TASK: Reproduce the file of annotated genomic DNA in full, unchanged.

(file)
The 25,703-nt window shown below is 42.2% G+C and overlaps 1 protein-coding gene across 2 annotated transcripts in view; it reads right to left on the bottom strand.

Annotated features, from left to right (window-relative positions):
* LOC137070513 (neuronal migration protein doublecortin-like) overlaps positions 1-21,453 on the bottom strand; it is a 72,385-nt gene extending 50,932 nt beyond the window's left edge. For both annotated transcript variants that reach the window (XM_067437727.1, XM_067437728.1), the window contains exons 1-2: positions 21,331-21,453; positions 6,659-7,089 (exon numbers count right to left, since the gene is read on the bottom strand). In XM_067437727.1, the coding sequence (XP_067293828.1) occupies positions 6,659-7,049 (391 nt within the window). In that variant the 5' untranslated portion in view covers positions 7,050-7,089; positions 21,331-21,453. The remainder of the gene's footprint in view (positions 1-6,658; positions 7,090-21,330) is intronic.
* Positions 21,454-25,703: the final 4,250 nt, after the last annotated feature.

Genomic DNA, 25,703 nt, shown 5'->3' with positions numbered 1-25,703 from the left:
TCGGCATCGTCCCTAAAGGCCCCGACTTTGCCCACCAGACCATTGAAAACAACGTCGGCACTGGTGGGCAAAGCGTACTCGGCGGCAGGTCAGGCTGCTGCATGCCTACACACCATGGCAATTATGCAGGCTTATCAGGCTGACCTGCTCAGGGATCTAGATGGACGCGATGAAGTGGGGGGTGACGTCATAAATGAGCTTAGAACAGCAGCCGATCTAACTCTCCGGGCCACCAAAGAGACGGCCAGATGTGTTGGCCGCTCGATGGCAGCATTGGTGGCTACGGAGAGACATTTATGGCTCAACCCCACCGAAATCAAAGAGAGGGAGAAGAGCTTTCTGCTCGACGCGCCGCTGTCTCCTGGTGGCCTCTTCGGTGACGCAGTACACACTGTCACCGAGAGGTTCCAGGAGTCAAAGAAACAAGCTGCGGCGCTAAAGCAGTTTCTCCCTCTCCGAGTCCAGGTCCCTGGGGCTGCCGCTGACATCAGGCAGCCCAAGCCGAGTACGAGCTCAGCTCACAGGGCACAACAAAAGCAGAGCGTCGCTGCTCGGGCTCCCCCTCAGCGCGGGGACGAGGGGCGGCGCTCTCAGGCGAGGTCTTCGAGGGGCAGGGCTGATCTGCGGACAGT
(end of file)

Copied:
The 25,703-nt window shown below is 42.2% G+C and overlaps 1 protein-coding gene across 2 annotated transcripts in view; it reads right to left on the bottom strand.

Annotated features, from left to right (window-relative positions):
* LOC137070513 (neuronal migration protein doublecortin-like) overlaps positions 1-21,453 on the bottom strand; it is a 72,385-nt gene extending 50,932 nt beyond the window's left edge. For both annotated transcript variants that reach the window (XM_067437727.1, XM_067437728.1), the window contains exons 1-2: positions 21,331-21,453; positions 6,659-7,089 (exon numbers count right to left, since the gene is read on the bottom strand). In XM_067437727.1, the coding sequence (XP_067293828.1) occupies positions 6,659-7,049 (391 nt within the window). In that variant the 5' untranslated portion in view covers positions 7,050-7,089; positions 21,331-21,453. The remainder of the gene's footprint in view (positions 1-6,658; positions 7,090-21,330) is intronic.
* Positions 21,454-25,703: the final 4,250 nt, after the last annotated feature.

Genomic DNA, 25,703 nt, shown 5'->3' with positions numbered 1-25,703 from the left:
TCGGCATCGTCCCTAAAGGCCCCGACTTTGCCCACCAGACCATTGAAAACAACGTCGGCACTGGTGGGCAAAGCGTACTCGGCGGCAGGTCAGGCTGCTGCATGCCTACACACCATGGCAATTATGCAGGCTTATCAGGCTGACCTGCTCAGGGATCTAGATGGACGCGATGAAGTGGGGGGTGACGTCATAAATGAGCTTAGAACAGCAGCCGATCTAACTCTCCGGGCCACCAAAGAGACGGCCAGATGTGTTGGCCGCTCGATGGCAGCATTGGTGGCTACGGAGAGACATTTATGGCTCAACCCCACCGAAATCAAAGAGAGGGAGAAGAGCTTTCTGCTCGACGCGCCGCTGTCTCCTGGTGGCCTCTTCGGTGACGCAGTACACACTGTCACCGAGAGGTTCCAGGAGTCAAAGAAACAAGCTGCGGCGCTAAAGCAGTTTCTCCCTCTCCGAGTCCAGGTCCCTGGGGCTGCCGCTGACATCAGGCAGCCCAAGCCGAGTACGAGCTCAGCTCACAGGGCACAACAAAAGCAGAGCGTCGCTGCTCGGGCTCCCCCTCAGCGCGGGGACGAGGGGCGGCGCTCTCAGGCGAGGTCTTCGAGGGGCAGGGCTGATCTGCGGACAGT